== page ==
June 19th, 2012
Feeding the obesity crisis
By David Sirota
Major food corporations face a quandary. They are under Wall Street’s constant profit-growth pressure, but they can’t substantially raise product prices because the food market is so cost-sensitive. Therefore, to entice us to spend even more on eating, Big Food has lately been trying to extend the biological limits of consumption by challenging one of the most basic structures of American culture: the traditional meal schedule.
For the last few decades, food companies had aimed their marketing at single meals, pushing to inflate portion sizes. That initiative was wildly successful. As the Centers for Disease Control and Prevention recently reported, the average restaurant meal in the United States is now an unfathomable four times larger than it was in 1950. That has translated into “Americans now consum(ing) 2,700 calories a day, about 500 calories more than 40 years ago,” according to the Atlantic Monthly.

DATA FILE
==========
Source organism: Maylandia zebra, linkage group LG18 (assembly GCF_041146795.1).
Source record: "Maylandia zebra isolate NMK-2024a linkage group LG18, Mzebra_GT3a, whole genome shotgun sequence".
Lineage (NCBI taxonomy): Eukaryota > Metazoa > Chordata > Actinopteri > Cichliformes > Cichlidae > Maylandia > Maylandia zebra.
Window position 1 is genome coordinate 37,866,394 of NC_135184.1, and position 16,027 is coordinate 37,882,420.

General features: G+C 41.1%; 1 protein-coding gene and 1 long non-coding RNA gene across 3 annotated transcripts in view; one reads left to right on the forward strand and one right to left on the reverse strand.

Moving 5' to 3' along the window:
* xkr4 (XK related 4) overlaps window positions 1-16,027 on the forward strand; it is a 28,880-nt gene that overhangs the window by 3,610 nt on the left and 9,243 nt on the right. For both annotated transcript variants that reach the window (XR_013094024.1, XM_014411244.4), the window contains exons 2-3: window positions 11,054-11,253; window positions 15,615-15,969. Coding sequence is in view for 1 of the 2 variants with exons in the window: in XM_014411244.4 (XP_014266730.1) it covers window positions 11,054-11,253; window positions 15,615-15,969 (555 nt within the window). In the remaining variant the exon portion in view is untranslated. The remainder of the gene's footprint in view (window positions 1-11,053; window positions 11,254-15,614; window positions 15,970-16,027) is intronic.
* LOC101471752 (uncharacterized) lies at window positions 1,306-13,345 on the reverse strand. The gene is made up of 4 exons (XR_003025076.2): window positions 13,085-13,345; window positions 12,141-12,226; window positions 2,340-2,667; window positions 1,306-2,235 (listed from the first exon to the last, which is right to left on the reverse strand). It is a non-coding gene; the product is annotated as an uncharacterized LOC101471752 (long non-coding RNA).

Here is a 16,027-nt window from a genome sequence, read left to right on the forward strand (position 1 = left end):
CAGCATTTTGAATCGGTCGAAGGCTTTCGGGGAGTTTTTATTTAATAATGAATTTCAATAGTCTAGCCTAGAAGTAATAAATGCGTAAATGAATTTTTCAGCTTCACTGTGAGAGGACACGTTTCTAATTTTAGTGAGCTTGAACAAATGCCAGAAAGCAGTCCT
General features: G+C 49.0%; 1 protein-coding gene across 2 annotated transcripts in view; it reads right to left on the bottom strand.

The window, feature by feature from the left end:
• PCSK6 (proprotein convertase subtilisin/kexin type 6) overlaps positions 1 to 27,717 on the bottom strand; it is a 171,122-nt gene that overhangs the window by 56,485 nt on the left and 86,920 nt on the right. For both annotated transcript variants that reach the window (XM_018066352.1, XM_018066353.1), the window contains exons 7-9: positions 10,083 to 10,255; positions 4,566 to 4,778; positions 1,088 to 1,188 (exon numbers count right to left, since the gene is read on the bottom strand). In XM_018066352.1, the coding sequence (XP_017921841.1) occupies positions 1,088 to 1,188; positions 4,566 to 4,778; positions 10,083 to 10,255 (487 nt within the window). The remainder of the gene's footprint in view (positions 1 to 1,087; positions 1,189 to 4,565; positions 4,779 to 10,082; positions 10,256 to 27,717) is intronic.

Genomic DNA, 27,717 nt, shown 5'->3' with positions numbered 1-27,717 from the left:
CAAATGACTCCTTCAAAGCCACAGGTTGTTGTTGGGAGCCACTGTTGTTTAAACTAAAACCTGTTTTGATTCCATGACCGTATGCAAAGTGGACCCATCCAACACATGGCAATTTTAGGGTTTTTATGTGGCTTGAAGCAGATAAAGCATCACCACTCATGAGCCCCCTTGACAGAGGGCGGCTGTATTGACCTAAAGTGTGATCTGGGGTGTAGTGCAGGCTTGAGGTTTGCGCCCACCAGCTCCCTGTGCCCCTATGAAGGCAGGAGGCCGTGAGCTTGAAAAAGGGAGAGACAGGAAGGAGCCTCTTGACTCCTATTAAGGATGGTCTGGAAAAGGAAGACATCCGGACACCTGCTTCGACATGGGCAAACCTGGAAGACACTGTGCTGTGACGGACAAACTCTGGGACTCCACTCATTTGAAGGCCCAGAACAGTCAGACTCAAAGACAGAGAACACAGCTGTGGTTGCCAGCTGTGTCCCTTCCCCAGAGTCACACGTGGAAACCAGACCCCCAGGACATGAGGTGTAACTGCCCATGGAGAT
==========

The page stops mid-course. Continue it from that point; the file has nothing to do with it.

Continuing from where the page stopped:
One predictable result of this trend is an obesity rate that’s poised to top 40 percent and that already costs the nation hundreds of billions of dollars in additional healthcare expenditures. The other result is that the super-size campaign has become a victim of its own success. Indeed, food companies are coming to realize that, in terms of per-meal product sales, they are quickly approaching the point where the human body simply cannot — or will not — accommodate any more calories in a single sitting. That has left Big Food fretting about a profit-making path forward, and that’s where the innovators at Yum! Brands come in.